The Affordable Care Act mandates that all post acute care facilities have compliance programs. The law also includes stronger penalties for Stark and Anti-Kickback violations. Post acute administrators have no choice but to get prepared.
Given that time is of the essence, what’s the fastest way to find appropriate medical director rates? What is the simplest way to document compliance?
High-quality market data is the most straightforward way to ensure that your physician contracts are fair market value. Once you have chosen the best data or product for your facility, check where your current rates fall within the benchmarks. If you are under the 75th percentile, you can document your rate as compliant. If you are selecting rates, determine a market range that will work for your organization across facilities and positions. Consistency is hallmark to a successful compliance program.
Our subscribers frequently ask us where the majority of their physician contracts should fall within the market ranges. When setting standards and procedures, which rates are compliant with Stark and which ones aren’t?
While Stark doesn’t explicitly outline what market range is off limits, it is an industry-wide standard to avoid entering into a contract above the 75th percentile. Generally speaking, if you are compensating a physician at or below that level, you have little cause for concern in justifying the rates at which you pay her. Allow that payment to creep over the 75th, and you may have cause for concern if you haven’t properly justified and documented your reasons for compensating more.
However, consider the situation of your hospital. While all health care providers in the US have important things in common, each and every facility is unique in some way. Is there are aspect of your organization, community, or region that might affect physician recruitment or compensation? Are you attempting to reduce costs, therefore setting compensation no higher than the 50th percentile?
We’re curious: what is your standard for contracts?
All hospitals have at least one incredibly challenging, contentious relationship with a physician or a physician group. How does your organization keep track of these hot-button contracts, ensuring that there is plenty of time to negotiate before the contract expires? How do you make sure that their compensation is compliant with Stark and within fair market value?
It’s important to get your physician contracting team organized. Straightforward policies and procedures guide operations, as well as provide consistency that’s important for compliance. Set alerts in your contract management tool, or task one person on your team to stay on top of expiring contracts at least six to eight months before their anniversary date.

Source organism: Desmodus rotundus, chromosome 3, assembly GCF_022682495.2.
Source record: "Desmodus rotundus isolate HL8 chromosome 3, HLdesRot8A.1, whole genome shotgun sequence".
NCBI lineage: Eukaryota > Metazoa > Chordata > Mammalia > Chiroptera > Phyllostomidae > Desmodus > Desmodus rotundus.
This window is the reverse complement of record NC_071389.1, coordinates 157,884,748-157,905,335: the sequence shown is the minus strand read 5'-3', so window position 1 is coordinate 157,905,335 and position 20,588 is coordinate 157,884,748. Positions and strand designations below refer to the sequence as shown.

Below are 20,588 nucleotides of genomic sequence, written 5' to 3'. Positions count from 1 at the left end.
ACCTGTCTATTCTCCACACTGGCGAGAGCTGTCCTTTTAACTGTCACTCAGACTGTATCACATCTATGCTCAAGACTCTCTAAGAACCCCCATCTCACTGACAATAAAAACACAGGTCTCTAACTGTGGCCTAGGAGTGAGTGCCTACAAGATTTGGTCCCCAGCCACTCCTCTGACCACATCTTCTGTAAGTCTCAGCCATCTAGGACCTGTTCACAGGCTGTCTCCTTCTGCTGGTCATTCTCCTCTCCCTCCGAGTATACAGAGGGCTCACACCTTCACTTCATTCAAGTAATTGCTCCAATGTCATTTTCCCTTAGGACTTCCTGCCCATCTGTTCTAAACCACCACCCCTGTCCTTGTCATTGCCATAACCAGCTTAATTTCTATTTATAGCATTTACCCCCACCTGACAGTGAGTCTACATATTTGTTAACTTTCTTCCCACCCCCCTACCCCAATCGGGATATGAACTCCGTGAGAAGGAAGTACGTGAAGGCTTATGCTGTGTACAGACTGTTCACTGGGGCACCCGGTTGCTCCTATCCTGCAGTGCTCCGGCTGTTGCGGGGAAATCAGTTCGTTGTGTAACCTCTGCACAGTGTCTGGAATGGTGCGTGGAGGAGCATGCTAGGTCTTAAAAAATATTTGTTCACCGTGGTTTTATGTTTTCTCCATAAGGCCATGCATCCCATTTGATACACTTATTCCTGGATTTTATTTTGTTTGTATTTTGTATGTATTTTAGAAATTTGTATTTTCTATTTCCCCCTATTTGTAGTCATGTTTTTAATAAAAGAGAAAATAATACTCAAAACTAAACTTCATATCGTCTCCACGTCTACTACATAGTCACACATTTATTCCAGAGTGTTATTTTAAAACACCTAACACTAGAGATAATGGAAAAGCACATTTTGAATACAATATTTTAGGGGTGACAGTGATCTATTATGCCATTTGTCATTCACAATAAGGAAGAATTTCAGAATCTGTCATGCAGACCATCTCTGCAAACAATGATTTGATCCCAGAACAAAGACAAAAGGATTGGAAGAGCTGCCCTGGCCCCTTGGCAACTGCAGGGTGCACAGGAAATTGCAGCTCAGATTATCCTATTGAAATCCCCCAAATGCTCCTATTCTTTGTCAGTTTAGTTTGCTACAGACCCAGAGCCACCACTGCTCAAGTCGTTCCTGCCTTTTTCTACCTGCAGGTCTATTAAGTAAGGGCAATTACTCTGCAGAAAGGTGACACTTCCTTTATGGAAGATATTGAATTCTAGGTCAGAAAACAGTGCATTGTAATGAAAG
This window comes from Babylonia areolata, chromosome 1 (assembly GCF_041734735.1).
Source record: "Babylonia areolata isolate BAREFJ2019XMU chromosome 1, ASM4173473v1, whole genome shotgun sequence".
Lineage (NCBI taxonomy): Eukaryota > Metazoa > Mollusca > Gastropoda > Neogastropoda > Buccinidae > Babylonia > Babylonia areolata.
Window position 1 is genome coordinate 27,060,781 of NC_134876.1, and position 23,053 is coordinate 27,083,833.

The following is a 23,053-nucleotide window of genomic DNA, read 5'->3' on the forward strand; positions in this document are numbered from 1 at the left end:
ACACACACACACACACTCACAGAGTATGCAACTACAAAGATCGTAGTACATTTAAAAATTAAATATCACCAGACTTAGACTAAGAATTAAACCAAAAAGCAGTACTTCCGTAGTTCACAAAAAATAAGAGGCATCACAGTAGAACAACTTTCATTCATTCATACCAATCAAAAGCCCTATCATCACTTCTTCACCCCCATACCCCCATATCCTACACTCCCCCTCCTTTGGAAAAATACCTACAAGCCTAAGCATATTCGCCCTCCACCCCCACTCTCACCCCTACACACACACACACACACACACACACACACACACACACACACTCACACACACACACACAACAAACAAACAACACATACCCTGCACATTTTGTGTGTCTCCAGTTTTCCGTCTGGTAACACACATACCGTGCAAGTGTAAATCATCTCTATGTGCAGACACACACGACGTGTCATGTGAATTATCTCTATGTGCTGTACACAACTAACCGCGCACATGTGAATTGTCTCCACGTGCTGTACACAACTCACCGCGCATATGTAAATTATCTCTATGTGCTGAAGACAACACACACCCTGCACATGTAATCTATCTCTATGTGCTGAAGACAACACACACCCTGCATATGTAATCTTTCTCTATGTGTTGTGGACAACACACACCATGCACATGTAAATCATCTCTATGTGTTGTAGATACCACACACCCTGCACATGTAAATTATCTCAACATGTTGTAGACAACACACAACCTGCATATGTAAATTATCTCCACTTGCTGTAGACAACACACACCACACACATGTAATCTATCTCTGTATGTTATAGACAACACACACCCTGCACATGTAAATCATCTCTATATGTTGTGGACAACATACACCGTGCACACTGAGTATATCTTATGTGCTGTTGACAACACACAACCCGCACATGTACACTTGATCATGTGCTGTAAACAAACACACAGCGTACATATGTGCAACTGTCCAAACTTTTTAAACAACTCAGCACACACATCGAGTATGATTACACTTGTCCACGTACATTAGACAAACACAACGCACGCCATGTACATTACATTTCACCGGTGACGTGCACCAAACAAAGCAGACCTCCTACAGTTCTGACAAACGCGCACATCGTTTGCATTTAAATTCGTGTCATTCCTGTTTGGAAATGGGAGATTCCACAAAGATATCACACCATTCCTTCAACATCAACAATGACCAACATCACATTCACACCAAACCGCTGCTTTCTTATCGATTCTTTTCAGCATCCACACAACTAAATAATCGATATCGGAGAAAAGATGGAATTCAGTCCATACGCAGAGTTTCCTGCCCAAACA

Analyze your physician contracts and segment by type. A straightforward way is by service (emergency call, administrative, hospital-based service, hospital-based clinics, etc). If your organization is a large health system, classifying by region or by state could be helpful. Classify the dollar amount (high value or low), as well as the quality of the relationship with the physician or group. Don’t be afraid to create a grading system to rate the security of the contract and the quality of the relationship with the hospital. Segmenting your contracts by relationship strength can help you quickly determine the number of physicians and number of contracts that might need TLC. Segmentation helps as you analyze the market rate for the contracts, and helps prioritize the most important contracts your organization holds.
Need more help with contract management and organization? Download our compliance checklist here: https://go.pardot.com/complianceriskchecklist
MD Ranger has discovered that more and more hospitals are incorporating incentives into physician contracts. While only 11% of the hospital based service contracts include incentive components, they have the potential to comprise a significant portion of contract payments. The most common metrics for incentive measurement include quality (86%), patient satisfaction (60%), and cost (31%). Incentives based on quality metrics have grown, while those for cost metrics have decreased.